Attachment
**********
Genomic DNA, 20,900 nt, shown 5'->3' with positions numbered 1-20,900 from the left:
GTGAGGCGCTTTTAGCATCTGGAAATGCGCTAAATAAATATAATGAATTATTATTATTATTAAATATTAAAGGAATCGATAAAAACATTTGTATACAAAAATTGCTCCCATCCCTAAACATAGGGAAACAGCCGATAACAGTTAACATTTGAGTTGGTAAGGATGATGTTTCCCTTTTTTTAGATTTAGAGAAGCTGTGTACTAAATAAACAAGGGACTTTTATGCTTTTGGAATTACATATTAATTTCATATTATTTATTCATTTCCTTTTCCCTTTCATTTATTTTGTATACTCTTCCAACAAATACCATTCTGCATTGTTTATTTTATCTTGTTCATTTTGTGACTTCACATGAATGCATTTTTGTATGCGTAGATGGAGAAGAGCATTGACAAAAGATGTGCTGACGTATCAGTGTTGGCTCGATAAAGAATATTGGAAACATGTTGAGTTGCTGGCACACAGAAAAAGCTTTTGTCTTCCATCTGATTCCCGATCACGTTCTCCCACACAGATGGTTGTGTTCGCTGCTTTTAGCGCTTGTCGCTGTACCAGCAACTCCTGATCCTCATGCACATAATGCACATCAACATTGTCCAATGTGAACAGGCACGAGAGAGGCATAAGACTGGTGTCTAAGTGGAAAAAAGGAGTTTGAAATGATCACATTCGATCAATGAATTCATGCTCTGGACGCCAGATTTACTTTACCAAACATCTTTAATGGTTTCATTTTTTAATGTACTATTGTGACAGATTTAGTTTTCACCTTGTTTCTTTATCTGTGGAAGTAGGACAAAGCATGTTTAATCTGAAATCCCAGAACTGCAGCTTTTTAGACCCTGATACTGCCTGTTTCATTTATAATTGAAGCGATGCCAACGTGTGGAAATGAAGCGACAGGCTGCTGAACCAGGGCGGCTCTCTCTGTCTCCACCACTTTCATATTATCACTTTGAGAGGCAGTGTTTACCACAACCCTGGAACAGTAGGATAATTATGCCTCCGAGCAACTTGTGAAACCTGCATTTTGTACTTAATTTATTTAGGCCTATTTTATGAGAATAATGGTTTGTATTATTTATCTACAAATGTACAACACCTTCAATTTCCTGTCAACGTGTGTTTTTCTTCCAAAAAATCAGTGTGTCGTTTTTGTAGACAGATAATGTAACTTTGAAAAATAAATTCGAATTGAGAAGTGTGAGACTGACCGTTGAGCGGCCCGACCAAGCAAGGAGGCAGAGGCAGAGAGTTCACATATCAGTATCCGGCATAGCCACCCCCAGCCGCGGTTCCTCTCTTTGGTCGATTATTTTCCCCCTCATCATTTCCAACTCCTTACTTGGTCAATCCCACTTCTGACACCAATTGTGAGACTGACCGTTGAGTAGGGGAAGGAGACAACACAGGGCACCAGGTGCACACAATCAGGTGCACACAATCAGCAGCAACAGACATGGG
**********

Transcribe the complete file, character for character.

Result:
Genomic DNA, 20,900 nt, shown 5'->3' with positions numbered 1-20,900 from the left:
GTGAGGCGCTTTTAGCATCTGGAAATGCGCTAAATAAATATAATGAATTATTATTATTATTAAATATTAAAGGAATCGATAAAAACATTTGTATACAAAAATTGCTCCCATCCCTAAACATAGGGAAACAGCCGATAACAGTTAACATTTGAGTTGGTAAGGATGATGTTTCCCTTTTTTTAGATTTAGAGAAGCTGTGTACTAAATAAACAAGGGACTTTTATGCTTTTGGAATTACATATTAATTTCATATTATTTATTCATTTCCTTTTCCCTTTCATTTATTTTGTATACTCTTCCAACAAATACCATTCTGCATTGTTTATTTTATCTTGTTCATTTTGTGACTTCACATGAATGCATTTTTGTATGCGTAGATGGAGAAGAGCATTGACAAAAGATGTGCTGACGTATCAGTGTTGGCTCGATAAAGAATATTGGAAACATGTTGAGTTGCTGGCACACAGAAAAAGCTTTTGTCTTCCATCTGATTCCCGATCACGTTCTCCCACACAGATGGTTGTGTTCGCTGCTTTTAGCGCTTGTCGCTGTACCAGCAACTCCTGATCCTCATGCACATAATGCACATCAACATTGTCCAATGTGAACAGGCACGAGAGAGGCATAAGACTGGTGTCTAAGTGGAAAAAAGGAGTTTGAAATGATCACATTCGATCAATGAATTCATGCTCTGGACGCCAGATTTACTTTACCAAACATCTTTAATGGTTTCATTTTTTAATGTACTATTGTGACAGATTTAGTTTTCACCTTGTTTCTTTATCTGTGGAAGTAGGACAAAGCATGTTTAATCTGAAATCCCAGAACTGCAGCTTTTTAGACCCTGATACTGCCTGTTTCATTTATAATTGAAGCGATGCCAACGTGTGGAAATGAAGCGACAGGCTGCTGAACCAGGGCGGCTCTCTCTGTCTCCACCACTTTCATATTATCACTTTGAGAGGCAGTGTTTACCACAACCCTGGAACAGTAGGATAATTATGCCTCCGAGCAACTTGTGAAACCTGCATTTTGTACTTAATTTATTTAGGCCTATTTTATGAGAATAATGGTTTGTATTATTTATCTACAAATGTACAACACCTTCAATTTCCTGTCAACGTGTGTTTTTCTTCCAAAAAATCAGTGTGTCGTTTTTGTAGACAGATAATGTAACTTTGAAAAATAAATTCGAATTGAGAAGTGTGAGACTGACCGTTGAGCGGCCCGACCAAGCAAGGAGGCAGAGGCAGAGAGTTCACATATCAGTATCCGGCATAGCCACCCCCAGCCGCGGTTCCTCTCTTTGGTCGATTATTTTCCCCCTCATCATTTCCAACTCCTTACTTGGTCAATCCCACTTCTGACACCAATTGTGAGACTGACCGTTGAGTAGGGGAAGGAGACAACACAGGGCACCAGGTGCACACAATCAGGTGCACACAATCAGCAGCAACAGACATGGG